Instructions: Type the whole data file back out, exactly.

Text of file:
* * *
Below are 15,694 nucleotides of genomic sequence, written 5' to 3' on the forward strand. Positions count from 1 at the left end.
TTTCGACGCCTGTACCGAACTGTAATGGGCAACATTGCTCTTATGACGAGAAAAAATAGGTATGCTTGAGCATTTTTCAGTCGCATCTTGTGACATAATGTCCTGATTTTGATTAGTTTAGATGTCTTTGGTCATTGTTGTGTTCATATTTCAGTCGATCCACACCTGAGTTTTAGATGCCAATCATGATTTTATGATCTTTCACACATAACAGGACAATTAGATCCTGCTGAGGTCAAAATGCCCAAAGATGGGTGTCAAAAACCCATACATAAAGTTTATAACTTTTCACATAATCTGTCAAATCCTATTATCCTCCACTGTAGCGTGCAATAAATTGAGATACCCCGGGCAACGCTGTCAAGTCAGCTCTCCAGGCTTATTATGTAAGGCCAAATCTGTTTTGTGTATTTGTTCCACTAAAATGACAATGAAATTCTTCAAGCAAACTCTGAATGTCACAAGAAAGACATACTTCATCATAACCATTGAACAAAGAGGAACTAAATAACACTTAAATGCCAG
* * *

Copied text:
Below are 15,694 nucleotides of genomic sequence, written 5' to 3' on the forward strand. Positions count from 1 at the left end.
TTTCGACGCCTGTACCGAACTGTAATGGGCAACATTGCTCTTATGACGAGAAAAAATAGGTATGCTTGAGCATTTTTCAGTCGCATCTTGTGACATAATGTCCTGATTTTGATTAGTTTAGATGTCTTTGGTCATTGTTGTGTTCATATTTCAGTCGATCCACACCTGAGTTTTAGATGCCAATCATGATTTTATGATCTTTCACACATAACAGGACAATTAGATCCTGCTGAGGTCAAAATGCCCAAAGATGGGTGTCAAAAACCCATACATAAAGTTTATAACTTTTCACATAATCTGTCAAATCCTATTATCCTCCACTGTAGCGTGCAATAAATTGAGATACCCCGGGCAACGCTGTCAAGTCAGCTCTCCAGGCTTATTATGTAAGGCCAAATCTGTTTTGTGTATTTGTTCCACTAAAATGACAATGAAATTCTTCAAGCAAACTCTGAATGTCACAAGAAAGACATACTTCATCATAACCATTGAACAAAGAGGAACTAAATAACACTTAAATGCCAG